Sibling Socialization of Alcohol and Drug Use from Adolescence through Early Adulthood
Duration: 2017 -
Funding: Utah State University, National Institutes of Health (NIH) / National Institute on Alcohol Abuse and Alcoholism (NIAAA)
Principal Investigator: Jennifer Maggs
A growing body of research indicates that siblings have marked influence on adolescents' alcohol and other substance use. Results from genetically informed designs reveal that concordance between siblings in these domains exceeds the influence of shared genetics and shared environments, including parenting, suggesting that sibling similarities arise via some form of social influence. Despite strong evidence that siblings are unique socializers of substance use, research on the mechanisms driving these associations is underdeveloped. There is a critical need to identify those processes that influence adolescents' decisions regarding substance use. The lack of mechanistic understanding precludes informed development of family-based behavioral intervention strategies.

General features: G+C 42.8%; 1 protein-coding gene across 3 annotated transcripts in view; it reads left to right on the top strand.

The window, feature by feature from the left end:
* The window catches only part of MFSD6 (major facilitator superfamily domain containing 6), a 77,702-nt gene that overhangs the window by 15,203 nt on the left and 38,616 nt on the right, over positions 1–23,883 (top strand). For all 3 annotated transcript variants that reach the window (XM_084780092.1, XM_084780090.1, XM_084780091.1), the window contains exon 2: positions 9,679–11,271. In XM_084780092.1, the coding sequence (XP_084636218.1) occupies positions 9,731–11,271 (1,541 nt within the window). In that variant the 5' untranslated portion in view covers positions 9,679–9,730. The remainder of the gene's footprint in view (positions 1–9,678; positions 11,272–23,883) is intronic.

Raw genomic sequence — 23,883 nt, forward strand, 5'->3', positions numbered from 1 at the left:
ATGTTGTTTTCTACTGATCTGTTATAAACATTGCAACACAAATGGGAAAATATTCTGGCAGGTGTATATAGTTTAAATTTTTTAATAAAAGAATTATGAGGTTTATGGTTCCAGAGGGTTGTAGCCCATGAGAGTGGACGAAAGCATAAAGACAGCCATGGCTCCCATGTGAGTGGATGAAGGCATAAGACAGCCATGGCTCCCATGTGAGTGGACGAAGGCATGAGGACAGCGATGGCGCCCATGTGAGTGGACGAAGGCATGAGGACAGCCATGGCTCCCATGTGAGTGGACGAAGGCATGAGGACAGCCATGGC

Thus, rooted in ecological and family systems frameworks, we propose an integrative theoretical framework of sibling influence and identify the micro- and global-social influence processes that account for sibling similarities and differences. Additionally, taking a developmental perspective, we will identify the dual trajectories and reciprocal associations between older and younger siblings' substance use behaviors and related cognitions from early through late adolescence. This advance is critical, as previous work has only considered top-down (i.e., older to younger sibling) socialization. Testing ecological principles, we will also investigate the degree to which community characteristics moderate the influence of sibling socialization and youth's substance use more generally.